Mathematics Stack Exchange is a question and answer site for people studying math at any level and professionals in related fields. It's 100% free, no registration required.

Sign up
Here's how it works:
  1. Anybody can ask a question
  2. Anybody can answer
  3. The best answers are voted up and rise to the top

I'm working on a problem but it's been a while since I last saw trig identities so I'd love some help or being pointed in the right direction.

Basically, I'd like to understand where this identity comes from;

$$\tan(2t) = \dfrac{2\tan(t)}{1 - \tan^2(t)}$$

Thanks for any help you can give - if it's useful to know the context of the problem, I'm writing a bit of code that converges on $\pi$ faster than Leibniz's series. (Please don't give too much away about the rest of the problem though, I'd like to get there myself :) )

share|cite|improve this question
up vote 5 down vote accepted

If we agree on the two identities:

$$\sin \left( 2 \theta \right) = 2 \sin \left(\theta \right) \cos \left(\theta \right)\\ \cos \left(2 \theta \right)=\cos^2\left(\theta \right)-\sin^2\left(\theta \right) $$ then the rest of it is straight-forward.

$$\tan \left(2\theta \right)=\frac{\sin\left(2\theta \right)}{\cos\left(2\theta \right)}=\frac{ 2 \sin \left(\theta \right) \cos \left(\theta \right)}{\cos^2\left(\theta \right)-\sin^2\left(\theta \right)}=\frac{ 2 \sin \left(\theta \right) \cos \left(\theta \right)}{\cos^2\left(\theta \right)}\frac{1}{1-\tan^2\left(\theta \right)}=\frac{2 \tan{\left(\theta \right)}}{1-\tan^2\left(\theta \right)}$$

Those two identities can be proved in one step using Complex-Numbers. It is a well known identity that $e^{i \theta}=\cos{\left(\theta \right)}+i\sin{\left(\theta \right)}$.

Now consider this:


On the other hand:

$$e^{2i \theta}=\left(e^{i\theta} \right)^2=\left(\cos{\left(\theta \right)}+i\sin{\left(\theta \right)} \right)^2=\left(\cos^2\left(\theta \right)-\sin^2\left(\theta \right)\right)+i\left(2 \sin \left(\theta \right) \cos \left(\theta \right)\right)$$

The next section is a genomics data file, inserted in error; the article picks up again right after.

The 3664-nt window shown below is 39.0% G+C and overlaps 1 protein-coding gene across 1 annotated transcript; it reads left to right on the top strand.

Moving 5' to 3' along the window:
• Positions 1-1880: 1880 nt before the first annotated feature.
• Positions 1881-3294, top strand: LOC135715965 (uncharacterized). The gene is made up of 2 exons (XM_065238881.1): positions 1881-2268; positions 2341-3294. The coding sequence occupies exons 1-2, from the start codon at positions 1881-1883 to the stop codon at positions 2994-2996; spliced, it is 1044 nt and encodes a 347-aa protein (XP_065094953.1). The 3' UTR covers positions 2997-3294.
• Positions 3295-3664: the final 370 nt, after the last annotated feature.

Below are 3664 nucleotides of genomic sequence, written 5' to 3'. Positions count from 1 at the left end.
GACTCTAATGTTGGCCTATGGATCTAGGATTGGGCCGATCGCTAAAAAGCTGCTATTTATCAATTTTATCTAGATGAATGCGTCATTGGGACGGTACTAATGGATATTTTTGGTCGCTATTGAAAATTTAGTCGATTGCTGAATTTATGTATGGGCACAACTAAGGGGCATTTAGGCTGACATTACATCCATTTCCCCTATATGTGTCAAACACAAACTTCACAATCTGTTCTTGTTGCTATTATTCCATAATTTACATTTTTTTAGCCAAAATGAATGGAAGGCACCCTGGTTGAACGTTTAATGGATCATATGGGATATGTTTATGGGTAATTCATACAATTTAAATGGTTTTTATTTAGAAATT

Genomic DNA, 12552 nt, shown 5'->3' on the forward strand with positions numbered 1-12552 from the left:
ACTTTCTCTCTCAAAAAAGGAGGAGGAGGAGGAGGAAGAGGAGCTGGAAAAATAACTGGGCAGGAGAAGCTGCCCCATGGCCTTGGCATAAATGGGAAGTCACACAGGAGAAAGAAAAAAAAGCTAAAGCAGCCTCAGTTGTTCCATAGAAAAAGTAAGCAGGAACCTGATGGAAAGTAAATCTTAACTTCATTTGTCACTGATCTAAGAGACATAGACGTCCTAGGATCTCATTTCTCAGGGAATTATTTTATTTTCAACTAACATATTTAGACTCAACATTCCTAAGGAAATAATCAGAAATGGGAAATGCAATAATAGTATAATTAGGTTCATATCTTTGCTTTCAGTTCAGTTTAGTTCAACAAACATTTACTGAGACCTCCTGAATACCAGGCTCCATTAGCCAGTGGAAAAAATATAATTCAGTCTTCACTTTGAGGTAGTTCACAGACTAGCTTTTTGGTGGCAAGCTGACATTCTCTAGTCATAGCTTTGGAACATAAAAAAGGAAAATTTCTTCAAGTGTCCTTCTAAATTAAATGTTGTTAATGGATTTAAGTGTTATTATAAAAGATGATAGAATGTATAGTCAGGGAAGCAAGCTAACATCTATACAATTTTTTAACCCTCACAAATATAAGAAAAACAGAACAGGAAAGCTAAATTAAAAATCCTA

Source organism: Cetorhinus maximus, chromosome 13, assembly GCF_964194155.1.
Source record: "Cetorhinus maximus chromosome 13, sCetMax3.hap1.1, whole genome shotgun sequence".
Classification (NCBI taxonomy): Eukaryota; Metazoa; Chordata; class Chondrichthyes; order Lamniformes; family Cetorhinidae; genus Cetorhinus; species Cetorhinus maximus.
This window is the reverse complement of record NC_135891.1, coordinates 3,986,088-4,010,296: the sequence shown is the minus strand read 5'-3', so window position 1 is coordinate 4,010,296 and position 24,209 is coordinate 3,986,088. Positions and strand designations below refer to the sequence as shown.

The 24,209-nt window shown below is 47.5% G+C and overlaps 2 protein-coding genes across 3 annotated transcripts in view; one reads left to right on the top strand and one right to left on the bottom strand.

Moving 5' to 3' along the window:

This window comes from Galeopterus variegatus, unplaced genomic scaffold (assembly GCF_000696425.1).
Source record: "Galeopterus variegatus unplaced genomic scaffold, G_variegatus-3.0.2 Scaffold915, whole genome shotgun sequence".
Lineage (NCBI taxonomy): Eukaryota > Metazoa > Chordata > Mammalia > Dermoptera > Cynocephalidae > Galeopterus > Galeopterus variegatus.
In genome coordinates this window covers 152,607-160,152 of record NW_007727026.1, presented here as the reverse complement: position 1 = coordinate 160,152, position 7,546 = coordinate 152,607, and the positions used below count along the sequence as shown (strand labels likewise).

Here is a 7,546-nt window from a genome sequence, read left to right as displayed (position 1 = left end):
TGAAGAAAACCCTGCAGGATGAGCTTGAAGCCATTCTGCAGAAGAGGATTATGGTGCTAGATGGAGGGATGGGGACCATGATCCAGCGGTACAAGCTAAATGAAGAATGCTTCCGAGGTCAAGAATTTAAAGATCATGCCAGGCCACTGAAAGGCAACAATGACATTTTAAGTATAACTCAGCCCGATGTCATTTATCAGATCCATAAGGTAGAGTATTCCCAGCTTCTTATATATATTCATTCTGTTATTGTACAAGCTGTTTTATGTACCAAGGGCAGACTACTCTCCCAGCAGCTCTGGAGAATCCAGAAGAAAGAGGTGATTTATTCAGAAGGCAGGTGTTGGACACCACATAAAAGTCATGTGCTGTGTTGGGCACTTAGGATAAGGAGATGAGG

share|cite|improve this answer
Thanks for the great answer! – Jacobadtr May 27 '13 at 20:04
You are welcome. – Ali May 28 '13 at 5:19

If you know that $\sin(a+b)=\sin a\cos b+\cos a\sin b$ and $\cos(a+b)=\cos a\cos b-\sin a\sin b$, you can apply that to $\tan(a+b)=\dfrac{\sin(a+b)}{\cos(a+b)}$ as a function of $\tan a$ and $\tan b$. Once you've got that, consider the case where $a$ and $b$ are both the same number, and you've got it.

share|cite|improve this answer
For variants of the code that you are writing, you may find the formula $\tan(a+b)=\frac{\tan a+\tan b}{1-\tan a\tan b}$ handy. This more general formula also comes out of Michael Hardy's answer. – André Nicolas May 27 '13 at 18:29
@AndréNicolas : That formula is exactly what I had in mind when I wrote "as a function of $\tan a$ and $\tan b$. – Michael Hardy May 27 '13 at 18:32
I was trying to hint at expressions for $\arctan(1)$ other than the one OP has in mind, while not giving away too much, as per request. – André Nicolas May 27 '13 at 18:39

This follows from the fact that $$ \tan(2t) = \frac{\sin(2t)}{\cos(2t)}, $$ and $$ \sin(2t) = 2\sin(t)\cos(t), $$ $$ \cos(2t) = \cos^2(t) - \sin^2(t). $$ These two identities can be found using the formula $$ e^{it} = \cos(t) + i\sin(t), $$ so that $$ \begin{align} e^{i 2t} &= \cos (2t) + i\sin (2t) \\ &= \left(e^{it}\right)^2 = [\cos(t) + i\sin(t)]^2 = [\cos^2(t) - \sin^2(t)] + i[2\sin(t)\cos(t)]. \end{align} $$

share|cite|improve this answer

I think the one of the easiest ways is starting from:

$$\tan2t = \dfrac{\sin2t}{\cos2t} = \dfrac{2\sin t\cos t}{\cos^2t-\sin^2t}$$

From there, you can divide both the numerator and denominators by something and you get the result.

$$\dfrac{2\sin t\cos t}{\cos^2t-\sin^2t}\times \dfrac{\ \frac{1}{A}\ }{\frac{1}{A}}$$

share|cite|improve this answer
Indeed. Also, (for user78514) look up double angle identities. See Pulsar's solution – Frudrururu May 27 '13 at 18:26

Your Answer


By posting your answer, you agree to the privacy policy and terms of service.

Not the answer you're looking for? Browse other questions tagged or ask your own question.